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You’ll Want to See This Revenge Thriller Based on the Legend of Yoruba Orisha Mami Wata

She’s a force of nature.

If you’ve seen obsessed over Beyoncé’s hour-long Lemonade, then you’re acquainted with Mami Wata’s (Mother Water) sister spirit or orisha, Oshun.


Beyonce in HBO visual "Lemonade" via Giphy

The Mami Wata ancient deity, who appears in Yoruba, Cuban, Dominican, Haitian and Brazilian mythologies, is often described as a force of nature, possessing traits much like the duality of water—at times beautiful and healing, and at others, wrathful and violent. The water spirit’s appearance in dreams or visions is typically considered a portent of the changing tides of fortune.

So the mermaid goddess makes for excellent subject matter for producers of internationally acclaimed and award-winning films Ojuju and O-Town to depict in their next project, a collab with DJ Tee Films, entitled Mami Wati.

Fiery Film via Shadow & Act

The Oge Basi production that will star Bolaji Ogunmola (Mami Wata) as well as Lucy Ameh, Nita Byack-George, Paul Utomi, Kolade Shashi and Brutus Richard has been described as a genre mashup and revenge thriller, according to Shadow & Act.

C.J. “Fiery” Obasi will direct from his script and legendary music video pioneer Adetokundo “DJ Tee” Odubawo will co-executive produce as well as handle cinematography. Obijie “Byge” Oru, an AMVCA award-winning costume designer as well as Adefunke Olowu (“Ojuju”), an AMVCA-nominated & BON award-winning make-up artist, have also signed onto the project that is slated to start filming principal photography in Lagos, Nigeria next month.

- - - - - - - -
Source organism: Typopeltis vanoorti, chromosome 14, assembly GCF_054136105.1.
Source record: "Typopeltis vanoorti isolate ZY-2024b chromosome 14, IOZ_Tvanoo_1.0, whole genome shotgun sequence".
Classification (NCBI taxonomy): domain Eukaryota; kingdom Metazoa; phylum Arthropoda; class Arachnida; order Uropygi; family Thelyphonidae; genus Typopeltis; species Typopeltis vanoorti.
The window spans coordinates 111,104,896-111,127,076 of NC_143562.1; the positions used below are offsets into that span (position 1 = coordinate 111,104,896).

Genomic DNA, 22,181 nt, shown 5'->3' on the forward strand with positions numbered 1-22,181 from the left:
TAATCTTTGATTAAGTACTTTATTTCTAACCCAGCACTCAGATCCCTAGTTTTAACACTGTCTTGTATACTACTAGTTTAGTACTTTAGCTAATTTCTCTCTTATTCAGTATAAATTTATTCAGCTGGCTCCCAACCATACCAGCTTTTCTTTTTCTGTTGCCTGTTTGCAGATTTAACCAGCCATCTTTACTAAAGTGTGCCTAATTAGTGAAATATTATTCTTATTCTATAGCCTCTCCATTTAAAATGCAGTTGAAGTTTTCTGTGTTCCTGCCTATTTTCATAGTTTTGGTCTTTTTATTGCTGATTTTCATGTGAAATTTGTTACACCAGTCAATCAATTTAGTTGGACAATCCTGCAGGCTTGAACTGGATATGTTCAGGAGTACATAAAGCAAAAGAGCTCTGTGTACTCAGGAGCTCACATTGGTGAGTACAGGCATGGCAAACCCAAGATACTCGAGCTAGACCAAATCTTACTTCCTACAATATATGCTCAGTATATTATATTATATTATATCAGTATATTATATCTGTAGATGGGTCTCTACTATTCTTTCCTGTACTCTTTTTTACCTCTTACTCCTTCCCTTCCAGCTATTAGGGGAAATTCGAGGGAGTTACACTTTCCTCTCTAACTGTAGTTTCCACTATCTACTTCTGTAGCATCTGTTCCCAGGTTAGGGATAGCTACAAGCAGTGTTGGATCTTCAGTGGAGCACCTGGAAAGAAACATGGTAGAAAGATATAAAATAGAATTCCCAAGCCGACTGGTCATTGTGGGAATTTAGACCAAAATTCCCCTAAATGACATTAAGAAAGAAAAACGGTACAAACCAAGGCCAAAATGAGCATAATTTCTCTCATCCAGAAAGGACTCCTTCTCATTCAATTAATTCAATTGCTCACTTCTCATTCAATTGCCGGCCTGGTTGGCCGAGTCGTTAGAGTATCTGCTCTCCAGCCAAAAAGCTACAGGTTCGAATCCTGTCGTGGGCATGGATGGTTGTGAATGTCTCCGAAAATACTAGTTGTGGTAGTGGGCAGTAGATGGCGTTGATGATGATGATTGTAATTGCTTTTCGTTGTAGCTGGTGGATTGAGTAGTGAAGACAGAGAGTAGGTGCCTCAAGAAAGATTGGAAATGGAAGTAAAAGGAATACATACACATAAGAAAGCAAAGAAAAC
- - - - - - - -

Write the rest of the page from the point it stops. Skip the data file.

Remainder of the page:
Photo by Meztli Yoalli Rodríguez

Dying Lagoons Reveal Mexico’s Environmental Racism

In the heart of a traditionally Black and Indigenous use area in Southwest Mexico, decades of environmental destruction now threatens the existence of these communities.

On an early morning in September 2017, in a little fishing village in the Pacific coast of Oaxaca, called Zapotalito, thousands of dead fish floated on the surface of the Chacahua-Pastoría lagoons. A 7.1-magnitude earthquake, which rattled Mexico City on September 19, was felt as far down as Zapotalito, and the very next morning, its Black, Indigenous and poor Mestizo residents, who depend on the area's handful of lagoons for food and commerce, woke up to an awful smell and that terrible scene of floating fish.

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